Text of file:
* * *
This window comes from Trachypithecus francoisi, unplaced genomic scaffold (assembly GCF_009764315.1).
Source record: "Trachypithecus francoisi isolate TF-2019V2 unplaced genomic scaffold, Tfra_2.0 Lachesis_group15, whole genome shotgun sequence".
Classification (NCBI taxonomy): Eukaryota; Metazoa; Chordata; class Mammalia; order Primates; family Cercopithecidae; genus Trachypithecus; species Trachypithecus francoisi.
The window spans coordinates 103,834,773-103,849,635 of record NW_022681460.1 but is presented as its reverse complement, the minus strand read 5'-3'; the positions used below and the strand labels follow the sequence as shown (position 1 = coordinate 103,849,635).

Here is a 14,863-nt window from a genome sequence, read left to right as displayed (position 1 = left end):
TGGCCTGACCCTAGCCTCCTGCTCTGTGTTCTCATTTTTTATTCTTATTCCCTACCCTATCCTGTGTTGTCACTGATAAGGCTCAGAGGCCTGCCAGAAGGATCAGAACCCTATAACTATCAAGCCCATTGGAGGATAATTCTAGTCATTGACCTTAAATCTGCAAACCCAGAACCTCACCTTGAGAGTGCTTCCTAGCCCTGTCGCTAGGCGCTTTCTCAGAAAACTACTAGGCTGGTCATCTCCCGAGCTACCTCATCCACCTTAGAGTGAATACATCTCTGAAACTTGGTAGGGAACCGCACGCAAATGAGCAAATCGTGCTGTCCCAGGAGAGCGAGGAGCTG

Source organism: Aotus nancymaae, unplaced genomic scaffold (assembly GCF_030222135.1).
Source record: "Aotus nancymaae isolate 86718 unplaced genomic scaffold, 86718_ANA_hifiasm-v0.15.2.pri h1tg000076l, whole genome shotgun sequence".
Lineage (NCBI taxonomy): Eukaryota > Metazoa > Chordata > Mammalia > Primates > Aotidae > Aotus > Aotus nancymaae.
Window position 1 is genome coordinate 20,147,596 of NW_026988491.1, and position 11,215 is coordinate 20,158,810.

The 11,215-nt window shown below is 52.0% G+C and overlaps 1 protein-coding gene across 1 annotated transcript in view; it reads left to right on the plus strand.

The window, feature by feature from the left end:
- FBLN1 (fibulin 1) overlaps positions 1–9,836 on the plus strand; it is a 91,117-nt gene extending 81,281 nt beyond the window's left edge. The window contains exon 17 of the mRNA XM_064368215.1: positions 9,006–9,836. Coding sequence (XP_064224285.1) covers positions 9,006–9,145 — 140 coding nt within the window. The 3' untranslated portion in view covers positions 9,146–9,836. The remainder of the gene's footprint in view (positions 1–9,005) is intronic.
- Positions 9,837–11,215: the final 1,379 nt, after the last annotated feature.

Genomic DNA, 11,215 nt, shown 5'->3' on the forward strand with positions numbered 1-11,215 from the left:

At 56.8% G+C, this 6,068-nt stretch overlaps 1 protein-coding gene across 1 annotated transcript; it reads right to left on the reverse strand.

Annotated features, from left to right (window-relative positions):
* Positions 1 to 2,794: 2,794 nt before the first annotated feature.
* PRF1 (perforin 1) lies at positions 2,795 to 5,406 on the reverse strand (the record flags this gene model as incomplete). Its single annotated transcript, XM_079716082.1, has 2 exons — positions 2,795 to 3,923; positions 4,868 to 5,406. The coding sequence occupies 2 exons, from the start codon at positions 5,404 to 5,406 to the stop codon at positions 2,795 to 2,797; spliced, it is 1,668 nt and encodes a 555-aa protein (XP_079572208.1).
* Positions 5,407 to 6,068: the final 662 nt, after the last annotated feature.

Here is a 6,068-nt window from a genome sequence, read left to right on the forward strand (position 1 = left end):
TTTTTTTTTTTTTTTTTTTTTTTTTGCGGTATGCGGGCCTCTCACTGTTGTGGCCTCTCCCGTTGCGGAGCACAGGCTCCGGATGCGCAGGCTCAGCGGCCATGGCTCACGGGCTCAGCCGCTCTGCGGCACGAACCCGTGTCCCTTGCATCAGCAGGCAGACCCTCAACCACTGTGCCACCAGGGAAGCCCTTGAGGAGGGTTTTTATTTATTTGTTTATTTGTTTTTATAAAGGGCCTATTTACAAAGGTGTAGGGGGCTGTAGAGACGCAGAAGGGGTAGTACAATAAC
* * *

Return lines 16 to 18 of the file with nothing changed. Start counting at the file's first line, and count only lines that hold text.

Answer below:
At 56.8% G+C, this 6,068-nt stretch overlaps 1 protein-coding gene across 1 annotated transcript; it reads right to left on the reverse strand.

Annotated features, from left to right (window-relative positions):
* Positions 1 to 2,794: 2,794 nt before the first annotated feature.